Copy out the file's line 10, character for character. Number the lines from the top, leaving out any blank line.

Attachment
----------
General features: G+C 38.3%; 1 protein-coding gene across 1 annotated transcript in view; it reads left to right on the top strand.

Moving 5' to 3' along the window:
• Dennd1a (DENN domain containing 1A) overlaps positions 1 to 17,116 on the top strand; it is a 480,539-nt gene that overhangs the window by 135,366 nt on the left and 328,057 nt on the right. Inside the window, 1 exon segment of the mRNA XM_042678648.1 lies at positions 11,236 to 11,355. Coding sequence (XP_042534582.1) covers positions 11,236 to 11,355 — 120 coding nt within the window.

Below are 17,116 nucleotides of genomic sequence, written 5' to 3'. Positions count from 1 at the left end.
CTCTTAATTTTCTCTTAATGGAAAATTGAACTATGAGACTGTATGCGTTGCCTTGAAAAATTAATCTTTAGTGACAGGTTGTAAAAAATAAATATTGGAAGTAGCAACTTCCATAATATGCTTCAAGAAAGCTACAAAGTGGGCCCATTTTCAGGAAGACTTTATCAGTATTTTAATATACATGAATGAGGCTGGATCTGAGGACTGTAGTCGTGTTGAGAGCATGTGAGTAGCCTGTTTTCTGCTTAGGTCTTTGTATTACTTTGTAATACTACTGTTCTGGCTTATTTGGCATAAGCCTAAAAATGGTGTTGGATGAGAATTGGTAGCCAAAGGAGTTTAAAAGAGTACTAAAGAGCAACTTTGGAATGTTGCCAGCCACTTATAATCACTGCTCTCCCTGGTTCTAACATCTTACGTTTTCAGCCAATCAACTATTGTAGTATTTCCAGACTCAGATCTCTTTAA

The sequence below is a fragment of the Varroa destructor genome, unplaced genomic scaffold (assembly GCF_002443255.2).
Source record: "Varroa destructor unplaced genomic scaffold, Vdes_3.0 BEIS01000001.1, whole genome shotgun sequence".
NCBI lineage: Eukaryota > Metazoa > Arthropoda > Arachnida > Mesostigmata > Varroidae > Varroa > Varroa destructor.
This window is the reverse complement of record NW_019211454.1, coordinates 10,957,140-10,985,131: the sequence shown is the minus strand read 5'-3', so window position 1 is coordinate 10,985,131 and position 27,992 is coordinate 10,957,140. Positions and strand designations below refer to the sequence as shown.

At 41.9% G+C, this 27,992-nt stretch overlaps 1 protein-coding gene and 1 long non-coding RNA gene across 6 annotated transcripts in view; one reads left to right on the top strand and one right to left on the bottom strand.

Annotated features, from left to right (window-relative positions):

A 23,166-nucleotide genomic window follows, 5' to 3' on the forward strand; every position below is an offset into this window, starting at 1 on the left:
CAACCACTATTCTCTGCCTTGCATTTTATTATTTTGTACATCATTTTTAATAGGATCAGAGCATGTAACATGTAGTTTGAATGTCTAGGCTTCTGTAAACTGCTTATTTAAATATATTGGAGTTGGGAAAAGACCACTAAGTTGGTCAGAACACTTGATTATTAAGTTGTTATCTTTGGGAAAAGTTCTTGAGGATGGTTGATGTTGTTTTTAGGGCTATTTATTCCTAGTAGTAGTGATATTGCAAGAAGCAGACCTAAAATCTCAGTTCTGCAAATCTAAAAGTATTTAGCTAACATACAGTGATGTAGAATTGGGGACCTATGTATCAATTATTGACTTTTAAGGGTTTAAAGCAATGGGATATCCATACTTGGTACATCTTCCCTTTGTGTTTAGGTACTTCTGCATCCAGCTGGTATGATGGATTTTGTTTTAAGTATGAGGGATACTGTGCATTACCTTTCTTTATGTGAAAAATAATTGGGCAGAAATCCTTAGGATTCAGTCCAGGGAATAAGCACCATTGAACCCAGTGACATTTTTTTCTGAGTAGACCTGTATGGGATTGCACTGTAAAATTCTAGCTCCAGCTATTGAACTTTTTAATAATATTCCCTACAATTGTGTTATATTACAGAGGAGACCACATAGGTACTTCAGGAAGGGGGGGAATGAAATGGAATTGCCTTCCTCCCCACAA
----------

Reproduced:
At 41.9% G+C, this 27,992-nt stretch overlaps 1 protein-coding gene and 1 long non-coding RNA gene across 6 annotated transcripts in view; one reads left to right on the top strand and one right to left on the bottom strand.